Prior to Oracle 10g, it was not possible to recover the table back once it is dropped. Oracle introduced new feature ‘Oracle Flashback Table’, one of the many useful features. Using this new feature we can recover a dropped table to its earlier state with a single statement.

First let us create an empty table and populate it with some data. If you already have table with the same name, change all the occurrences of the table name with some other name.

CREATE TABLE TEST
(
TEST_ID NUMBER(9) NOT NULL,
TEST_DATE DATE,
TEST_INDIC NUMBER(1) DEFAULT 0 NOT NULL,
CONSTRAINT PK_TEST PRIMARY KEY(TEST_ID)
)
— TABLESPACE Clause
/

CREATE SEQUENCE TEST_SEQ
START WITH 1
CACHE 100
/

CREATE INDEX TEST_IND_1 ON TEST(TEST_DATE)
— TABLESPACE CLAUSE
/

CREATE OR REPLACE TRIGGER TIB_TEST
BEFORE INSERT ON TEST FOR EACH ROW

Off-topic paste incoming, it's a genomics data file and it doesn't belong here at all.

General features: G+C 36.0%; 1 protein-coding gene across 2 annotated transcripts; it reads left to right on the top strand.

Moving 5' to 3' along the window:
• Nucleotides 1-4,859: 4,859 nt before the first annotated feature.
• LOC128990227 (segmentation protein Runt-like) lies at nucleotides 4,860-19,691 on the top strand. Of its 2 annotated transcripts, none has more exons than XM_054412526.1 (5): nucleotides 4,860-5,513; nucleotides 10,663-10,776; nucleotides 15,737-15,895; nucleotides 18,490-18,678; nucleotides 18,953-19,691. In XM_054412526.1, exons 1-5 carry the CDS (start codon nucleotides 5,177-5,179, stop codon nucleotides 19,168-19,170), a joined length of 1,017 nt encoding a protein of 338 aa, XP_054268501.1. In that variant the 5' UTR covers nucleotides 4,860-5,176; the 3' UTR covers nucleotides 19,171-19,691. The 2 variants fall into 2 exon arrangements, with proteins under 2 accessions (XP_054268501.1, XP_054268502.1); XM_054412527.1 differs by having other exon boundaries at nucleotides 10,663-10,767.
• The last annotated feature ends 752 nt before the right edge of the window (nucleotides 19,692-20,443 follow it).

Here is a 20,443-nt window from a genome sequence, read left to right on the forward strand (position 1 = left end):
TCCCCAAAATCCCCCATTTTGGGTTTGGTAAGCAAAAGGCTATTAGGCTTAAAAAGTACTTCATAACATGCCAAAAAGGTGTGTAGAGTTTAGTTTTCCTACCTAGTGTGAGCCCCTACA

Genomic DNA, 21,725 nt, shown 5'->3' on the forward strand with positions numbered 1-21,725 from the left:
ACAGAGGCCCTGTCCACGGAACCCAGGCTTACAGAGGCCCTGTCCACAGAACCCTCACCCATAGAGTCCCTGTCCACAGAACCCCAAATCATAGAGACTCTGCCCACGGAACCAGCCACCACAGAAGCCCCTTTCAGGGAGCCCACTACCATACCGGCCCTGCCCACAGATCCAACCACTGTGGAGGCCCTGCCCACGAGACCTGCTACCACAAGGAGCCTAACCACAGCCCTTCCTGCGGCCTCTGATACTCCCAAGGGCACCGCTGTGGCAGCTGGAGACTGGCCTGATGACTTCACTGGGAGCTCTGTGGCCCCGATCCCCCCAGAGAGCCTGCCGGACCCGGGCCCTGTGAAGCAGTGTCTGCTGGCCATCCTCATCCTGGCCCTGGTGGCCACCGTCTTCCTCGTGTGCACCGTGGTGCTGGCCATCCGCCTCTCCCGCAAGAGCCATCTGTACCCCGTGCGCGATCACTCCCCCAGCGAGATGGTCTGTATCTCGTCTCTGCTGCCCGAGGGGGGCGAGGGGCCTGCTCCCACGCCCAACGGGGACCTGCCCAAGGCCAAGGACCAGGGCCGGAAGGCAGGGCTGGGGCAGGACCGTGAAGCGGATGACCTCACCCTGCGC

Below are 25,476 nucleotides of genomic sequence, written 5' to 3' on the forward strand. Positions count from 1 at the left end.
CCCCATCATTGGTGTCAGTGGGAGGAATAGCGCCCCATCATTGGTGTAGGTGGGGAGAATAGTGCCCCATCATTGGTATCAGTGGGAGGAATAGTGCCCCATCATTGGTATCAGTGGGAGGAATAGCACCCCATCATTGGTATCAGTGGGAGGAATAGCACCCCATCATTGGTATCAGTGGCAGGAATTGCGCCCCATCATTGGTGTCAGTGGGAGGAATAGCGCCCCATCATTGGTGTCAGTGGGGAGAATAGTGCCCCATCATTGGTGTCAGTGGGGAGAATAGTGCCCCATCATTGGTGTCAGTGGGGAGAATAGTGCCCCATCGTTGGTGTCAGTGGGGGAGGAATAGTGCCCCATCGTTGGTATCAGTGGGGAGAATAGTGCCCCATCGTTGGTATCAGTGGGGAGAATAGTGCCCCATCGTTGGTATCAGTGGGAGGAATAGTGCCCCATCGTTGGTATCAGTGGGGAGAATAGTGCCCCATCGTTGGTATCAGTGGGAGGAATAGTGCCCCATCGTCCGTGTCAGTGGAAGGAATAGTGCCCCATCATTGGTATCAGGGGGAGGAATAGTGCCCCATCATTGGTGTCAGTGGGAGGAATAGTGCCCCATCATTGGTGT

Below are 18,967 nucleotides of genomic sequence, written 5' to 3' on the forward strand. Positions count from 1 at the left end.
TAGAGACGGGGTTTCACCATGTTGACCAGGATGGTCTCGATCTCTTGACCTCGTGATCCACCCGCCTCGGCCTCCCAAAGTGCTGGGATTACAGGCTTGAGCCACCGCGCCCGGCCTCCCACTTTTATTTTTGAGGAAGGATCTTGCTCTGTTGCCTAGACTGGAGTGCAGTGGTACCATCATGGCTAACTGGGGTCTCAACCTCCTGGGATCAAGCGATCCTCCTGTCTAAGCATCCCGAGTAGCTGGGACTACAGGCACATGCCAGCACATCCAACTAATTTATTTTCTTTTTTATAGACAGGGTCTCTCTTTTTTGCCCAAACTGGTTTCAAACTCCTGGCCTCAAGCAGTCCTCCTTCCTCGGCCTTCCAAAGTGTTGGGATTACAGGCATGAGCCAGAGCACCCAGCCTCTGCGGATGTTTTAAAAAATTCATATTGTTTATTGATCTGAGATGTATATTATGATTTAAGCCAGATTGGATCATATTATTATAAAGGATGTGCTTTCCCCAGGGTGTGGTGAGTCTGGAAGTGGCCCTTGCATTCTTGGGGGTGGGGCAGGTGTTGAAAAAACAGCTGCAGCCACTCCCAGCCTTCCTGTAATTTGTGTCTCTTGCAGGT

BEGIN
IF :NEW.TEST_ID IS NULL THEN
SELECT TEST_SEQ.NEXTVAL INTO :NEW.TEST_ID
FROM DUAL;
END IF;
END;
/

INSERT INTO Test(test_date) VALUES(sysdate);
INSERT INTO Test(test_date) VALUES(sysdate);

In order to recover table back, we need to make sure that recyclebin parameter is on. You can read more on recycle bin in our previous post here. Run following SQL to see the current value of parameter.

SQL>show parameter recyclebin

NAME TYPE VALUE
———————————— ———– ——————————
recyclebin string OFF

Recyclebin parameter value is set to off, so we need to turn it on first. We can do it either at session level or at system level. It is a dynamic parameter so there is no need to stop and start the database after changing its value. We will set it at a system level. Alternatively we can put it in the init<sid>.ora file as well.